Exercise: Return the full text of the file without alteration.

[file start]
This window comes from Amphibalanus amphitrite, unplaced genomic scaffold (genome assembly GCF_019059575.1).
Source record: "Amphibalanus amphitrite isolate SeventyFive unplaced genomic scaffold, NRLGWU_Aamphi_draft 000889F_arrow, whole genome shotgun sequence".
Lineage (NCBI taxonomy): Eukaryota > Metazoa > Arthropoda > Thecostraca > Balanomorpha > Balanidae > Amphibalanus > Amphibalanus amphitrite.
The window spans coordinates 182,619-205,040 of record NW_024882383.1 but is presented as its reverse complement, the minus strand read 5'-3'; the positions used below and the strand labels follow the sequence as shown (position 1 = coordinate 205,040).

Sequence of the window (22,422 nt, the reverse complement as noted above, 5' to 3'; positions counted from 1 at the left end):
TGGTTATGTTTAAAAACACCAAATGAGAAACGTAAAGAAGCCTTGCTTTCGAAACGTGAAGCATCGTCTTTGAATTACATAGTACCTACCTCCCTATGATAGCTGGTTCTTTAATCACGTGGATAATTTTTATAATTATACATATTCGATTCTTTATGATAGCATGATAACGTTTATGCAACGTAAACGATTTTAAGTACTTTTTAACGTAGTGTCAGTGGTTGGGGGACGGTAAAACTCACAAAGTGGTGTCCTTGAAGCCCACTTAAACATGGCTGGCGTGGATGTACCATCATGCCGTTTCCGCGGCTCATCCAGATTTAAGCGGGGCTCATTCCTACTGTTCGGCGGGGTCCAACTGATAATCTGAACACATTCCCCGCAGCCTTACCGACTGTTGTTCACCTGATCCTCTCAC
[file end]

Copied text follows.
This window comes from Amphibalanus amphitrite, unplaced genomic scaffold (genome assembly GCF_019059575.1).
Source record: "Amphibalanus amphitrite isolate SeventyFive unplaced genomic scaffold, NRLGWU_Aamphi_draft 000889F_arrow, whole genome shotgun sequence".
Lineage (NCBI taxonomy): Eukaryota > Metazoa > Arthropoda > Thecostraca > Balanomorpha > Balanidae > Amphibalanus > Amphibalanus amphitrite.
The window spans coordinates 182,619-205,040 of record NW_024882383.1 but is presented as its reverse complement, the minus strand read 5'-3'; the positions used below and the strand labels follow the sequence as shown (position 1 = coordinate 205,040).

Sequence of the window (22,422 nt, the reverse complement as noted above, 5' to 3'; positions counted from 1 at the left end):
TGGTTATGTTTAAAAACACCAAATGAGAAACGTAAAGAAGCCTTGCTTTCGAAACGTGAAGCATCGTCTTTGAATTACATAGTACCTACCTCCCTATGATAGCTGGTTCTTTAATCACGTGGATAATTTTTATAATTATACATATTCGATTCTTTATGATAGCATGATAACGTTTATGCAACGTAAACGATTTTAAGTACTTTTTAACGTAGTGTCAGTGGTTGGGGGACGGTAAAACTCACAAAGTGGTGTCCTTGAAGCCCACTTAAACATGGCTGGCGTGGATGTACCATCATGCCGTTTCCGCGGCTCATCCAGATTTAAGCGGGGCTCATTCCTACTGTTCGGCGGGGTCCAACTGATAATCTGAACACATTCCCCGCAGCCTTACCGACTGTTGTTCACCTGATCCTCTCAC